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How much is your virtual data mattress costing you?

By Andrew C. Oliver

Want to know the most common business mistake made today? Data hoarding.

Thanks to the buzz of Big Data, organizations are stuffing data into socks and drawers and mattresses, waiting for that rainy day that will likely never come. This stored data doesn’t ask the right questions or solve the right problems, it just sits and waits. The whispered promises of Big Data are rarely fulfilled in these old piles of moldy data. To really deliver value, data has to do more than just follow the mantra of “store first, ask questions later.”

Ask questions first

Compliance aside, does this data bring you joy? What is it and why are you storing it? What value does it add to your business today, in real-time? Is this data stored because of the concept of Big Data or is it actually of use? The answers will go a long way towards determining the value of the data and minimizing the cost impact of storing and managing the data from the outset.

There are questions that require n-dimensional cubes in order to deliver efficient answers, but many can and should be answered in real-time. Because those answers hold their maximum value if delivered today. Today’s sales compared to yesterday’s, trending patterns in behavior or fluctuations in demand, patients waiting for beds or the status of a supply chain — these are questions that provide answers that have value. They also reinforce the fact that data has to be relevant in order to do its work.

The truth is that most data expires. It has a lifecycle that, once exceeded, leaves you with little more than a puddle of ones and zeroes that take up space but more importantly, require financial resources for their upkeep that would be better spent elsewhere. Big Data may have ignited innovation in storage and analytics and insights, but it has also given everyone the excuse to keep on with bad data habits. Maybe you will find a use for it one day. Maybe. “Let’s keep it on the off chance it’ll become useful,” or “Wouldn’t want to erase it and then find we could have used it.” You know the psychology all too well.

Stop hoarding, build a more robust data strategy, and pay attention to the questions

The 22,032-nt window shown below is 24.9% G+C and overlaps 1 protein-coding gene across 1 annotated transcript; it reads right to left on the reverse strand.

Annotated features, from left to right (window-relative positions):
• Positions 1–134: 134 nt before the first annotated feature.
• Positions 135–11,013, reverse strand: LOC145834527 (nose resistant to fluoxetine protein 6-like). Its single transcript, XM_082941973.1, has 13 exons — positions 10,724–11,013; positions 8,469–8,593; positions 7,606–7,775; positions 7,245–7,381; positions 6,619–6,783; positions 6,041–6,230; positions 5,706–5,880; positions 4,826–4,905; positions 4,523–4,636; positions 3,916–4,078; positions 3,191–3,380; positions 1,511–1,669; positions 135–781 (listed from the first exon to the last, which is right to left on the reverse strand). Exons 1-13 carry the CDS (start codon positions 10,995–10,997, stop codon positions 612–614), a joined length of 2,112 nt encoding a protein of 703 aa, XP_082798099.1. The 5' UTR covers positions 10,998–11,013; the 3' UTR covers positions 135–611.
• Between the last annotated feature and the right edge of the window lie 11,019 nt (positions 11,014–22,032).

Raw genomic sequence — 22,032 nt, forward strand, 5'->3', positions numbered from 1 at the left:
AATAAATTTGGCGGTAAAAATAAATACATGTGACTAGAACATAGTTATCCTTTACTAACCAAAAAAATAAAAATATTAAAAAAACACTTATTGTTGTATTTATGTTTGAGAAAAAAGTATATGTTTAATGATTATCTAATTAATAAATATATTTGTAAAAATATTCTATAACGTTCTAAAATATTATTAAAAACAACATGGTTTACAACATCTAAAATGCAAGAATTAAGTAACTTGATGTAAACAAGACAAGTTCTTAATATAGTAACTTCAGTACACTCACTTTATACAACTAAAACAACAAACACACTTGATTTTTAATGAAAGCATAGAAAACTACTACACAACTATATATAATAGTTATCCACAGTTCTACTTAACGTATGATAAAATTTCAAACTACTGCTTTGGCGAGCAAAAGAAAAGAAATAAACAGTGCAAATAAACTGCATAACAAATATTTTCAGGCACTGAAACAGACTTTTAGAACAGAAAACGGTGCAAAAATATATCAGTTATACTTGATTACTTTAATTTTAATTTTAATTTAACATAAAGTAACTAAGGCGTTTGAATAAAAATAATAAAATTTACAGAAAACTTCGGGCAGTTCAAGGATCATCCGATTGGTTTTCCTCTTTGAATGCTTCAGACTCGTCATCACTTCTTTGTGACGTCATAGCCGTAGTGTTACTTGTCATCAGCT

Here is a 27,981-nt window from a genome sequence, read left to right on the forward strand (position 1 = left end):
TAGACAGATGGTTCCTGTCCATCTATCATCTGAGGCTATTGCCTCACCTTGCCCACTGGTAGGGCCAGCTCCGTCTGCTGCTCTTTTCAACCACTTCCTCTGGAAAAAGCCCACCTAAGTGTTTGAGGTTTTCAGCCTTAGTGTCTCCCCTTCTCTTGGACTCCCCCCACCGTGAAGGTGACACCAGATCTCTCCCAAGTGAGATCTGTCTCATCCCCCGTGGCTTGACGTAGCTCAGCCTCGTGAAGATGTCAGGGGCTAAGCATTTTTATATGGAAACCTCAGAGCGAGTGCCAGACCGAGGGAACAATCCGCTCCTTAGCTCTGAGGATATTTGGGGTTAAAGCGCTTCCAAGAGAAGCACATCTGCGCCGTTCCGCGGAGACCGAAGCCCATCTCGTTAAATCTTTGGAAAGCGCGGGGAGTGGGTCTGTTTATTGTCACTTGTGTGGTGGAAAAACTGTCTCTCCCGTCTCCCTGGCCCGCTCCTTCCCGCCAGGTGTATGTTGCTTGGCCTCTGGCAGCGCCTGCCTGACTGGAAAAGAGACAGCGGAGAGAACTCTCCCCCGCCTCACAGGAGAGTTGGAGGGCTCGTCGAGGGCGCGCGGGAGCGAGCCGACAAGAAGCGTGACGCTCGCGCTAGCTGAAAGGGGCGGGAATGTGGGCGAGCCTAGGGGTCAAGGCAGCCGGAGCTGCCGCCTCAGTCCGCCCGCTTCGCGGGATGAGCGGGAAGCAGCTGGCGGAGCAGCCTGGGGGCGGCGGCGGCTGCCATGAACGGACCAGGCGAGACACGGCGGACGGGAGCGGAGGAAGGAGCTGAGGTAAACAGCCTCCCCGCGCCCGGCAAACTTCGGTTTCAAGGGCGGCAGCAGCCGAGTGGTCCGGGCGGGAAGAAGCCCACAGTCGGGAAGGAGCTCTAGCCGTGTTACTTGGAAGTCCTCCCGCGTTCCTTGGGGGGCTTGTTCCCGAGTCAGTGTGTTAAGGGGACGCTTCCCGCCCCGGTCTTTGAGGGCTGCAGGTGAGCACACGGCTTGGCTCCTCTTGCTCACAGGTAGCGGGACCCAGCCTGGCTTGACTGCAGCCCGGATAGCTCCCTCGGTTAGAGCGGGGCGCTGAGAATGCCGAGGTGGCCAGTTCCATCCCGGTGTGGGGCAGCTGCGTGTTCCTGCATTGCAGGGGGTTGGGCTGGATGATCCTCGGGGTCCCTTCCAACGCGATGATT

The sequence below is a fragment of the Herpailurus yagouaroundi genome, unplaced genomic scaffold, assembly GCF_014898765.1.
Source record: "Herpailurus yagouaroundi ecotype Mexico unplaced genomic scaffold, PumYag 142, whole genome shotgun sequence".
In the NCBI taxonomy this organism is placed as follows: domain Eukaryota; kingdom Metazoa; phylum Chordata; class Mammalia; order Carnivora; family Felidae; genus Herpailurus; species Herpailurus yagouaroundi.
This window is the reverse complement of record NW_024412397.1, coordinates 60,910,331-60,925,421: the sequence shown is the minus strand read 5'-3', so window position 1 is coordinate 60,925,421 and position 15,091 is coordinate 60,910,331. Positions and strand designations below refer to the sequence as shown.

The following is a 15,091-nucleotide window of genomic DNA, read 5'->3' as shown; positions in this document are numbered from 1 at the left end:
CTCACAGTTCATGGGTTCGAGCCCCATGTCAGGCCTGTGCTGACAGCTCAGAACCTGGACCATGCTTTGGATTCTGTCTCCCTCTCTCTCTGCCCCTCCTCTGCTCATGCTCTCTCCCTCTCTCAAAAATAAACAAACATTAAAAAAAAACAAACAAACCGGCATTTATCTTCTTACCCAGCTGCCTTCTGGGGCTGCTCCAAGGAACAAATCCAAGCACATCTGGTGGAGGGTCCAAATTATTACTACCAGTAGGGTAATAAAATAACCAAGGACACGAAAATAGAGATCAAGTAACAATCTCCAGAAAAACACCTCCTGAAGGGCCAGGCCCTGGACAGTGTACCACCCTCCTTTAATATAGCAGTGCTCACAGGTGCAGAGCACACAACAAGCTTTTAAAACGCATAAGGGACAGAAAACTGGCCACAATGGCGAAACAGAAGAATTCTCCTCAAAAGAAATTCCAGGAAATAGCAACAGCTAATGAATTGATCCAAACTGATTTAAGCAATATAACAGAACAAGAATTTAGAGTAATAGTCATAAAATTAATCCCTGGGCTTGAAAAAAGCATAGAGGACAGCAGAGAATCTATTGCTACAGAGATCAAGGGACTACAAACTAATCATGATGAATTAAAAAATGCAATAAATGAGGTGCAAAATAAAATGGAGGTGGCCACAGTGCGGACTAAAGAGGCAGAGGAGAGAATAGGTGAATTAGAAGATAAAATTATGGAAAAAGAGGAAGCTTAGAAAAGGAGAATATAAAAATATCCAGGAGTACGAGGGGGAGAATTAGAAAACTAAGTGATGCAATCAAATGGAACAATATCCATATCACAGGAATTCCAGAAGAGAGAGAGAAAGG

A long-term and resilient data strategy focuses on what the data is, what its proximate and ancillary values are, and the cost of storing it in operational, analytical and offline systems.

This does more than just examine the value of the data but also includes a plan to carefully dispose of the data once the cost of storing and managing it has exceeded relevance. This cost is becoming an increasingly important consideration. Budgets will be far less forgiving of data hoarding as the cloud takes over. The costs of transporting data to cloud storage and storing data there for the long term will increase dramatically, rapidly eroding any value that the data can deliver as it decays in the dark.

The business questions that are being answered through platforms such as Teradata and Hadoop should be answered on the operational level with an operational database with massive parallel processing (MPP). There needs to be a way to replicate the data in real-time and to segment resources so as to ensure that analytical queries don’t affect customers.

These systems exist! They’re not the figment of an anti-hoarding imagination. But they do require a fundamental change in how the organization approaches data and the systems that surround it. Give it a thought or two.

Andrew C. Oliver learned to code when he was 8. He founded the Apache POI project and served on the board of the Open Source Initiative. He writes a column for Infoworld and is the Director of Product Marketing and Evangelism for Couchbase.




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